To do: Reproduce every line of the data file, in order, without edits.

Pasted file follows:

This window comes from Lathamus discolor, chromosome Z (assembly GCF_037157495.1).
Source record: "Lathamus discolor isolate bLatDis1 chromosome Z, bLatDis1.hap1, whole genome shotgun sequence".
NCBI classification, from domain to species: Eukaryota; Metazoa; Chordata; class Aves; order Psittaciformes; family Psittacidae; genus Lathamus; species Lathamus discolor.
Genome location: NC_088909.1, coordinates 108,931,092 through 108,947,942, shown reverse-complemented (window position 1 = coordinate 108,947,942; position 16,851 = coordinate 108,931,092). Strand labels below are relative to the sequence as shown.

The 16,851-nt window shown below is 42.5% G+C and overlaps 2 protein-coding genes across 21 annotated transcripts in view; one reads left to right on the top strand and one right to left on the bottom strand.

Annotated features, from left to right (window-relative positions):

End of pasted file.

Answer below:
This window comes from Lathamus discolor, chromosome Z (assembly GCF_037157495.1).
Source record: "Lathamus discolor isolate bLatDis1 chromosome Z, bLatDis1.hap1, whole genome shotgun sequence".
NCBI classification, from domain to species: Eukaryota; Metazoa; Chordata; class Aves; order Psittaciformes; family Psittacidae; genus Lathamus; species Lathamus discolor.
Genome location: NC_088909.1, coordinates 108,931,092 through 108,947,942, shown reverse-complemented (window position 1 = coordinate 108,947,942; position 16,851 = coordinate 108,931,092). Strand labels below are relative to the sequence as shown.

The 16,851-nt window shown below is 42.5% G+C and overlaps 2 protein-coding genes across 21 annotated transcripts in view; one reads left to right on the top strand and one right to left on the bottom strand.

Annotated features, from left to right (window-relative positions):